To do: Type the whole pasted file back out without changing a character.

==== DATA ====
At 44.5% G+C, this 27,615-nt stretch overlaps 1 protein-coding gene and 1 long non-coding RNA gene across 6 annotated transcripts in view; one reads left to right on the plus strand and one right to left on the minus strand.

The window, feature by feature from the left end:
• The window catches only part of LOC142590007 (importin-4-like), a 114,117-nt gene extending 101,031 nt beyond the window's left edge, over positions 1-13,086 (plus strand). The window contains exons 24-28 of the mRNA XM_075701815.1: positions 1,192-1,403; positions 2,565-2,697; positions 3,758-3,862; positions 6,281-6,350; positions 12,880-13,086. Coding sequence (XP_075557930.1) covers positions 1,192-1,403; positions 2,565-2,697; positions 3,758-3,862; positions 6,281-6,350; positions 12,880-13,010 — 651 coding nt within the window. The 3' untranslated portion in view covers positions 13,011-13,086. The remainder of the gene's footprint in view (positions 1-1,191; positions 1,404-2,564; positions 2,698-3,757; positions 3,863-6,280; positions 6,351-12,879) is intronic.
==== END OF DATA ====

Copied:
At 44.5% G+C, this 27,615-nt stretch overlaps 1 protein-coding gene and 1 long non-coding RNA gene across 6 annotated transcripts in view; one reads left to right on the plus strand and one right to left on the minus strand.

The window, feature by feature from the left end:
• The window catches only part of LOC142590007 (importin-4-like), a 114,117-nt gene extending 101,031 nt beyond the window's left edge, over positions 1-13,086 (plus strand). The window contains exons 24-28 of the mRNA XM_075701815.1: positions 1,192-1,403; positions 2,565-2,697; positions 3,758-3,862; positions 6,281-6,350; positions 12,880-13,086. Coding sequence (XP_075557930.1) covers positions 1,192-1,403; positions 2,565-2,697; positions 3,758-3,862; positions 6,281-6,350; positions 12,880-13,010 — 651 coding nt within the window. The 3' untranslated portion in view covers positions 13,011-13,086. The remainder of the gene's footprint in view (positions 1-1,191; positions 1,404-2,564; positions 2,698-3,757; positions 3,863-6,280; positions 6,351-12,879) is intronic.